tax refund

How long does it take to get your tax refund?

Westchester NY accountant Paul Herman of Herman & Company CPA’s is here for all your financial needs. Please contact us if you have questions, and to receive your free personal finance consultation!

By Bankrate

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Your annual income tax return may seem quite complex to fill out, but its structure is actually quite simple. On this document you calculate all of your earnings and subtract eligible deductions and credits.

The remaining amount is your taxable income, and you multiply this by the applicable tax rate to determine how much income tax you owe to the government.

However, in most cases, you prepay your income tax through deductions from your regular paycheck. If the amount you paid through these deductions during the year is greater than the amount you owe, you receive a tax refund.

After you file your taxes, you wait for the IRS to review your return and issue a refund. The IRS claims that it approves most tax refunds within 21 days but it can take longer.

Understanding this process can help you move the process along to get your refund.

How the IRS evaluates the return

Once your tax return reaches the IRS, an auditor confirms or questions the information you have provided, starting with the first section of the return. The auditor inspects the amount of money you claimed as income, which should accurately show every source of income you had over the course of the tax year.

If you are employed, you should have a form W-2 from each employer. This document contains the total wages the employer paid you during the preceding year.

If you are an independent contractor, you should have a W-9, which contains the same information. Copy all relevant earning and taxation information from these slips accurately on to your income tax return.

If you make a mistake entering information, the IRS must spend more time looking for the correction figures. Double-check your amounts before sending in your tax return to avoid this problem which extends the length of time you wait for your refund.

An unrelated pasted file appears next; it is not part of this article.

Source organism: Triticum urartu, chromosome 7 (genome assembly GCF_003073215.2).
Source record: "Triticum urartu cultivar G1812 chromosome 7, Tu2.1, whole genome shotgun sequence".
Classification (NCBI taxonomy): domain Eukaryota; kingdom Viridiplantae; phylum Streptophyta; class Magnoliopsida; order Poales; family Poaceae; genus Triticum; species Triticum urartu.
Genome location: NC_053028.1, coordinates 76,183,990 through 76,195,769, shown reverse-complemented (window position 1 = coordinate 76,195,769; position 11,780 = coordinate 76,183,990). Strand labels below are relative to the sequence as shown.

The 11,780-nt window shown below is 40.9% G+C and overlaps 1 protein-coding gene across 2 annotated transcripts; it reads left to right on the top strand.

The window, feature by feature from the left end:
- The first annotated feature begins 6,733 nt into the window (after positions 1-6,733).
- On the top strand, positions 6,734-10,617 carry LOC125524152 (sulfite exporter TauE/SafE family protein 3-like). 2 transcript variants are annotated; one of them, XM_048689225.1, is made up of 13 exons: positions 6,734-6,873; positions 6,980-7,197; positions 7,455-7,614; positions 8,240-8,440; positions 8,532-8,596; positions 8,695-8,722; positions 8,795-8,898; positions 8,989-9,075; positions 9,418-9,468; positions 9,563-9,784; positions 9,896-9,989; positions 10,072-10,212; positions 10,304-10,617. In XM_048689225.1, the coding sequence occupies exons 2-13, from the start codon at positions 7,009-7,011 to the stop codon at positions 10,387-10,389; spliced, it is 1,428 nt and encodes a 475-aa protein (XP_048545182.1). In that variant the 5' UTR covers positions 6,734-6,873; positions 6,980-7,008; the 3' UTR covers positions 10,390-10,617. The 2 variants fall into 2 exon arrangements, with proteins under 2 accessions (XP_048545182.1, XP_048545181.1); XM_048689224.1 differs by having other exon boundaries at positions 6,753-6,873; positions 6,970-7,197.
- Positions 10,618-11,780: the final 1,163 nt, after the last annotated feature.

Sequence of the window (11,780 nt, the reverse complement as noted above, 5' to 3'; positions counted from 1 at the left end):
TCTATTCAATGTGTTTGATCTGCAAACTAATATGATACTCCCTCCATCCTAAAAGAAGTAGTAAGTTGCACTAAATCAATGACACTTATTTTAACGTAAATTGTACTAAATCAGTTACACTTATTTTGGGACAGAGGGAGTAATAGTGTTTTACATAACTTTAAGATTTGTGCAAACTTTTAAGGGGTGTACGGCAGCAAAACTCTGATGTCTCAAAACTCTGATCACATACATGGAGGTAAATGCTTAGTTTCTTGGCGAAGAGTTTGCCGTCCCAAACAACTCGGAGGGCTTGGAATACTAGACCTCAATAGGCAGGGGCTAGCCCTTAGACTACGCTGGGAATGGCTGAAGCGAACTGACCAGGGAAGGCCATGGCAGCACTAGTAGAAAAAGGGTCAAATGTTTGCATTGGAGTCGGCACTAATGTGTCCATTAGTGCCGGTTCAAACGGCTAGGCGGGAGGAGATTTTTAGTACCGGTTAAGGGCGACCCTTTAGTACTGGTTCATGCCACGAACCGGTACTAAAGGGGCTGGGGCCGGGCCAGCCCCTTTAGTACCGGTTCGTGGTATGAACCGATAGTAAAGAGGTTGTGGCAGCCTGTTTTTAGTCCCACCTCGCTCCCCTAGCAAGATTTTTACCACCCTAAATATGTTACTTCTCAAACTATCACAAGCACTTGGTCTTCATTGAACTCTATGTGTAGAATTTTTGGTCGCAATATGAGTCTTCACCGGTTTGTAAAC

Tax deductions and credits

The more tax deductions and credits you claim on your annual tax return, the longer you wait for your refund. This is because the IRS must spend more time verifying the deductions and credits. This does not mean you should refrain from claiming legitimate tax deductions. Instead, just make sure to include clear documentation for each deduction.

For example, if you made a donation to a registered charity, you can deduct the dollar amount of the donation and lower your total taxable income. To make sure that the IRS agent auditing your tax return can confirm this deduction expeditiously, include the receipt. Do so with every deduction, reduce the wait time for your refund.

Conclusion

The IRS claims that it approves most tax refunds within 21 days of receipt of the return. However, the IRS does not issue refunds for anyone claiming earned income credit until after Feb. 15 so it has time to match the income you claim on the return with the amount reported by your employer.

If you request an electronic deposit, you receive your refund within one business week after your approval. Checks take up to four weeks to arrive in the mail.

Waiting for your refund may feel like a long time, but if you double-check your math and properly document each deduction and credit, you improve your odds of receiving your refund within the average 21 day period.

Paul S. Herman CPA, a tax expert for individuals and businesses, is the founder of Herman & Company, CPA’s PC in White Plains, New York.  He provides guidance and strategies to improve clients’ financial well-being.

Some tax refunds in 2017 to be delayed

By Bankrate